The Kilspindie Shore site encompasses the western part of Aberlady Bay and the northern area of Gosford Bay. The site is located to the north-west of the town of Aberlady. The 2.2 km section contains limestones of the Clackmannan Group: the Hurlet, the Blackhall and the Inchinnan, as well as the Blackbyre Limestone belonging to the Strathclyde Group. The Gosford Bay Sill which is exposed at the western end of the site is younger in age and is composed of analcime gabbro (dolerite). These exposures are best seen at low tide.
The oldest rocks exposed on the Kilspindie Shore site belong to the Strathclyde Group, and are found to the west of the site. These strata comprise siliciclastic rocks of the Aberlady Formation; interbedded pale cream sandstone, siltstones and mudstones with subordinate coal, seatrock, limestones and ironstone. These strata were deposited in a variable environment characterised by fluvial deposition and development of shallow marine conditions. Exposed within the sequences is the Blackbyre Limestone, a pale grey crinoidal argillaceous limestone indicative of a transition to a deeper marine sedimentary environment.
The majority of the sedimentary rocks exposed on the shore at Kilspindie form the lower part of Lower Limestone Formation (Clackmannan Group). The Lower Limestone Formation comprises a cyclic sequence of calcareous mudstones, limestones, sandstones and siltstones containing thin coal seams and some seatearths. The Hurlet Limestone, seen on both the eastern and western part of this shore section marks the boundary between the Clackmannan Group and the underlying Strathclyde Group. The Hurlet Limestone forms a prominent 1–5 m bed across the site (ELC_14 P1), with a rubbly, brown weathered top surface. In the eastern part of its exposure, just before Craigielaw Point, the Hurlet Limestone is underlain by a shale bed sitting above a 20 cm thick band of coal (ELC_14 P2). The limestones of the Lower Limestone Formation are fossiliferous, containing crinoids, corals, and brachiopods (ELC_14 P3, P4). At the far west of the site is an exposure of the massive Blackhall Limestone, stratigraphically younger than the Hurlet Limestone. The Blackhall Limestone is up to 8 m thick, massive, and contains crinoid fragments and productid brachiopods (ELC_14 P5, P6). The limestones contain mineral lined vugs of orange/brown calcite ‘teeth’, representing reprecipitated carbonates from dissolution of the limestone.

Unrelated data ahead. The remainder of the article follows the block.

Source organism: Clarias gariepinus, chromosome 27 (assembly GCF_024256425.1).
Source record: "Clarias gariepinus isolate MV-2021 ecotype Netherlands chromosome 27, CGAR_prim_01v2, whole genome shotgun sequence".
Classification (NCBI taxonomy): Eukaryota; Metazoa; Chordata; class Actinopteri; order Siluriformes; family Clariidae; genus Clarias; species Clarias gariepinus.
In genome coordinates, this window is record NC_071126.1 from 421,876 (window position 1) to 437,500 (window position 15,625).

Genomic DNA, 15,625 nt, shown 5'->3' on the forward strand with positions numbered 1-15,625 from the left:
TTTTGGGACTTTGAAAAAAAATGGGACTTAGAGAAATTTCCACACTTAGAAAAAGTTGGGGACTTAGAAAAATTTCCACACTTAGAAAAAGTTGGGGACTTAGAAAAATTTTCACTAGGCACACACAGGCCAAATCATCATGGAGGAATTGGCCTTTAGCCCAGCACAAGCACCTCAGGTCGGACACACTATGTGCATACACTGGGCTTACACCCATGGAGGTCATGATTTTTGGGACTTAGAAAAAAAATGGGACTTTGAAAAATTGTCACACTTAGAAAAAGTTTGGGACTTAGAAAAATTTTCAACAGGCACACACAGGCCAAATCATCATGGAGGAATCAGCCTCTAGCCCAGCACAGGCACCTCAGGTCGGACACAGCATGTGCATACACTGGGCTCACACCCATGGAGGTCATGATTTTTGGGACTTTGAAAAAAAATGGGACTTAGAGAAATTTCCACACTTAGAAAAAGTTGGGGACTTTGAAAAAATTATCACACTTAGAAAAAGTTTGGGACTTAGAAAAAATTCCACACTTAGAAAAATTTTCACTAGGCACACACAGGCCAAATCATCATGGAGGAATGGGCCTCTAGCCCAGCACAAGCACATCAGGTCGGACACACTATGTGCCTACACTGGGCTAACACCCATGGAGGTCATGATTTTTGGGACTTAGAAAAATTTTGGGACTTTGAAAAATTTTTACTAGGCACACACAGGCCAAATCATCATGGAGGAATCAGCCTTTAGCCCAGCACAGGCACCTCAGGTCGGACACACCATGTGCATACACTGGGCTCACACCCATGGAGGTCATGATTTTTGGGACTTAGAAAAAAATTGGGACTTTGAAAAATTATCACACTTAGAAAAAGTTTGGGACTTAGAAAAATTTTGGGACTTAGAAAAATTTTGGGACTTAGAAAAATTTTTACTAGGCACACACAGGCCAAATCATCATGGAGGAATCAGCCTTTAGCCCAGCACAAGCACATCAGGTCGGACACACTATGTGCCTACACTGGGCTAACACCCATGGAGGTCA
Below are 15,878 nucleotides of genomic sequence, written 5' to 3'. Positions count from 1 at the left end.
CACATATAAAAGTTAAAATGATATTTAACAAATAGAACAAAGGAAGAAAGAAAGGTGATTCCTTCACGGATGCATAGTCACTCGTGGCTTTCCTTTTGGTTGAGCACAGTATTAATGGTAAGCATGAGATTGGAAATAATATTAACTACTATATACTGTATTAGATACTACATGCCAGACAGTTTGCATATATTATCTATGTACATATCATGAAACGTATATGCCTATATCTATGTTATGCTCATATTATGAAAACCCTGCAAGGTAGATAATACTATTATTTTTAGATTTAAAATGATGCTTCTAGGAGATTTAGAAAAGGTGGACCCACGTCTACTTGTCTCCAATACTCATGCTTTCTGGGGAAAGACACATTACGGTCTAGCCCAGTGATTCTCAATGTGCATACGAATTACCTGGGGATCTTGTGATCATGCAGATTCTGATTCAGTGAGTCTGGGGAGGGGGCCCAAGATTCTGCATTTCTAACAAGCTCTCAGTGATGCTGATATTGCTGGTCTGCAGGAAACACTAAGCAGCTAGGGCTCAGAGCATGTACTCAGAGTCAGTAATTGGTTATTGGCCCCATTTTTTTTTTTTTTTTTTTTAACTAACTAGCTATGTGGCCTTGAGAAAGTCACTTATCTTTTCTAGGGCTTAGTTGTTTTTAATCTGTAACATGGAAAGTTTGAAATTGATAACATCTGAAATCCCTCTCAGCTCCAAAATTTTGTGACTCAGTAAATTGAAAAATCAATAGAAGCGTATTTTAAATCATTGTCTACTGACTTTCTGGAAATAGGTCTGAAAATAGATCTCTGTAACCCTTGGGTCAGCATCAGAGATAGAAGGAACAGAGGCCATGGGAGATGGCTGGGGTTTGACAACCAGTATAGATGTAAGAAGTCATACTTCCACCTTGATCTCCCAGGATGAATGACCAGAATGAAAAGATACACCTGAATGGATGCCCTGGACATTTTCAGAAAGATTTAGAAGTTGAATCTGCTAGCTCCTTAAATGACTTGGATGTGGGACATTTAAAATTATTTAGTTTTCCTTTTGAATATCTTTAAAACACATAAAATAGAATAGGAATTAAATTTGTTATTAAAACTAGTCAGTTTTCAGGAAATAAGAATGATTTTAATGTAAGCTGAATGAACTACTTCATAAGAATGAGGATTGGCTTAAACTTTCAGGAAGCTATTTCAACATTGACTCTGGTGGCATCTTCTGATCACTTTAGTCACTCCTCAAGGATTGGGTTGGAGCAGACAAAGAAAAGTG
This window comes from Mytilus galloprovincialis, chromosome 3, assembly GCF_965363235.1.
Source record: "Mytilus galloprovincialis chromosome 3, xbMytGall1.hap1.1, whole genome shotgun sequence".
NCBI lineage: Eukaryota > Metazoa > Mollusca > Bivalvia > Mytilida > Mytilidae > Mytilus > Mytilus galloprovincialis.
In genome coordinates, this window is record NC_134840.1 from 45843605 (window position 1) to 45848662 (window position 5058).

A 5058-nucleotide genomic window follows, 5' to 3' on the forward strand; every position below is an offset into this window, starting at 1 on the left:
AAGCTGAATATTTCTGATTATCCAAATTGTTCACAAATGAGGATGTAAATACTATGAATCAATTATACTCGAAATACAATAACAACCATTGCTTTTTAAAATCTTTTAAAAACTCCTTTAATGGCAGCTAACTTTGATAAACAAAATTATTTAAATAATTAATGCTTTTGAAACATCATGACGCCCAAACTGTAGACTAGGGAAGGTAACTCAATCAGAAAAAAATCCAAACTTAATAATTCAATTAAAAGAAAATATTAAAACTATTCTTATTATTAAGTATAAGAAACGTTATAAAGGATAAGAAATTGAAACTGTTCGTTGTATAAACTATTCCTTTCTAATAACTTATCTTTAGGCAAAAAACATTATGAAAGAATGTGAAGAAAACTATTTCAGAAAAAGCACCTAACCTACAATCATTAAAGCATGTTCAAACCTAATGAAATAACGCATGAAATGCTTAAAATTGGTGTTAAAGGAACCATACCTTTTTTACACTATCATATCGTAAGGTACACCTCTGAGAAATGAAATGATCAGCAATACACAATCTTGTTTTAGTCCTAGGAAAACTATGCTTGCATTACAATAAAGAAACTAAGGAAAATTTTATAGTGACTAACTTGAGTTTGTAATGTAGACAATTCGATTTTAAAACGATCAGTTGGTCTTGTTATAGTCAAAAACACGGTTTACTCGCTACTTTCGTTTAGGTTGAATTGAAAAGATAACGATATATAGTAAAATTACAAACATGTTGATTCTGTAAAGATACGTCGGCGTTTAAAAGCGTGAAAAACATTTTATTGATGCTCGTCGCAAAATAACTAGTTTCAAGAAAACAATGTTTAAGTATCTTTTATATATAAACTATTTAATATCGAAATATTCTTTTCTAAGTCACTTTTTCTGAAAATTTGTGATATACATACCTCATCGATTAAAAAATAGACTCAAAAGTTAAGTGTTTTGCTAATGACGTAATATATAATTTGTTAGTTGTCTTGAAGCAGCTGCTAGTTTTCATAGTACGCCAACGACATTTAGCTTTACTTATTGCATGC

The cyclic sequences between the limestones are composed of sandstone, siltstone, mudstone and subordinate limestone. The sandstone is quartz-rich, fine to medium grained, with organic patches throughout. There is an indication of bioturbation and rippled features on bedding planes (ELC_14 P7). The siltstones are black/grey, occasionally fossiliferous, very finely bedded and are interbedded with yellowish/brown limestone. The sandstone and interbedded shale is well exposed at a low cliff below a red-tiled hut owned by the Kilspindie Golf Club in the midpoint of the site.
The Lower Limestone Formation is intruded by the Gosford Bay Sill, an olivine-analcime-gabbro. Exposure of the sill is accessible at high tide, adjacent to the concrete tank blockades sit on the shore (ELC_14 P8).
Quaternary Deposits and Landforms
The shore of the section is littered with glacial erratics of igneous origin, with mafic (dolerite or gabbroic) erratics displaying onion skin weathering (ELC_14 P9). An outlier of sandstone resting on shale forms a sea stack to the north of the site, known as the King’s Kist (ELC_14 P10). Intertidal marine beach deposits form expanses of sand flat that are included within the adjacent Aberlady Bay geomorphological site (ELC_30).
Access and Additional Information
There is good access along the coast line at high tide for most of the site, with access along the side of Kilspindie and Cragielaw golf club possible where the tide is too high. The site is best visited at low tide when one can walk on the shore and see most of the exposures. Parking is advised in Aberlady itself as the car parks near the section belong to Kilspindie Golf Club. The East Lothian Ranger service do not encourage large numbers of visitors along this section of coast due to the diverse bird life along this stretch of shore.